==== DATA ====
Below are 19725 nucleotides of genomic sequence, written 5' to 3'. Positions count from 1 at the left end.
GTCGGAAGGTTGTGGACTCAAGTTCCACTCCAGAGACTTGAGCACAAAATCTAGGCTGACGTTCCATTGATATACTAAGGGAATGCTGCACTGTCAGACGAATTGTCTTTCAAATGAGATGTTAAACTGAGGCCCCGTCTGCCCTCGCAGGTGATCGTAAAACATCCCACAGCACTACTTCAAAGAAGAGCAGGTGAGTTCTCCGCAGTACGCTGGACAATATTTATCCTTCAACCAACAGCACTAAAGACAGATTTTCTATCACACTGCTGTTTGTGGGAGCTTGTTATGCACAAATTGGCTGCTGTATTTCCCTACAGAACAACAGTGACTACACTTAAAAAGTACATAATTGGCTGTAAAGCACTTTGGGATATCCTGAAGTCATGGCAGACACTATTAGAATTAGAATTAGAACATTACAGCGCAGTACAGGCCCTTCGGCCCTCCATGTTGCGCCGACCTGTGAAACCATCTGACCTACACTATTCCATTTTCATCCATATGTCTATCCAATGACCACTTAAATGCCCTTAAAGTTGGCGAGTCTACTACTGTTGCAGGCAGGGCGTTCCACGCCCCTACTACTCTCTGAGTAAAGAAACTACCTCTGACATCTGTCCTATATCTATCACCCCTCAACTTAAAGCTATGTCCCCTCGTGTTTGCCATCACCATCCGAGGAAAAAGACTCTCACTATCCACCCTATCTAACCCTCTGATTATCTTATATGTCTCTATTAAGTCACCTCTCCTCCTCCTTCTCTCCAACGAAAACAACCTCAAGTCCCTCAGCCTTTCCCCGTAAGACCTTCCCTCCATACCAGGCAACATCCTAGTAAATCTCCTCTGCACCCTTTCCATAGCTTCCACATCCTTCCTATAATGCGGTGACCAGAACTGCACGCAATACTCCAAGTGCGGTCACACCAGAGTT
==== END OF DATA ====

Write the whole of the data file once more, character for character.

Below are 19725 nucleotides of genomic sequence, written 5' to 3'. Positions count from 1 at the left end.
GTCGGAAGGTTGTGGACTCAAGTTCCACTCCAGAGACTTGAGCACAAAATCTAGGCTGACGTTCCATTGATATACTAAGGGAATGCTGCACTGTCAGACGAATTGTCTTTCAAATGAGATGTTAAACTGAGGCCCCGTCTGCCCTCGCAGGTGATCGTAAAACATCCCACAGCACTACTTCAAAGAAGAGCAGGTGAGTTCTCCGCAGTACGCTGGACAATATTTATCCTTCAACCAACAGCACTAAAGACAGATTTTCTATCACACTGCTGTTTGTGGGAGCTTGTTATGCACAAATTGGCTGCTGTATTTCCCTACAGAACAACAGTGACTACACTTAAAAAGTACATAATTGGCTGTAAAGCACTTTGGGATATCCTGAAGTCATGGCAGACACTATTAGAATTAGAATTAGAACATTACAGCGCAGTACAGGCCCTTCGGCCCTCCATGTTGCGCCGACCTGTGAAACCATCTGACCTACACTATTCCATTTTCATCCATATGTCTATCCAATGACCACTTAAATGCCCTTAAAGTTGGCGAGTCTACTACTGTTGCAGGCAGGGCGTTCCACGCCCCTACTACTCTCTGAGTAAAGAAACTACCTCTGACATCTGTCCTATATCTATCACCCCTCAACTTAAAGCTATGTCCCCTCGTGTTTGCCATCACCATCCGAGGAAAAAGACTCTCACTATCCACCCTATCTAACCCTCTGATTATCTTATATGTCTCTATTAAGTCACCTCTCCTCCTCCTTCTCTCCAACGAAAACAACCTCAAGTCCCTCAGCCTTTCCCCGTAAGACCTTCCCTCCATACCAGGCAACATCCTAGTAAATCTCCTCTGCACCCTTTCCATAGCTTCCACATCCTTCCTATAATGCGGTGACCAGAACTGCACGCAATACTCCAAGTGCGGTCACACCAGAGTT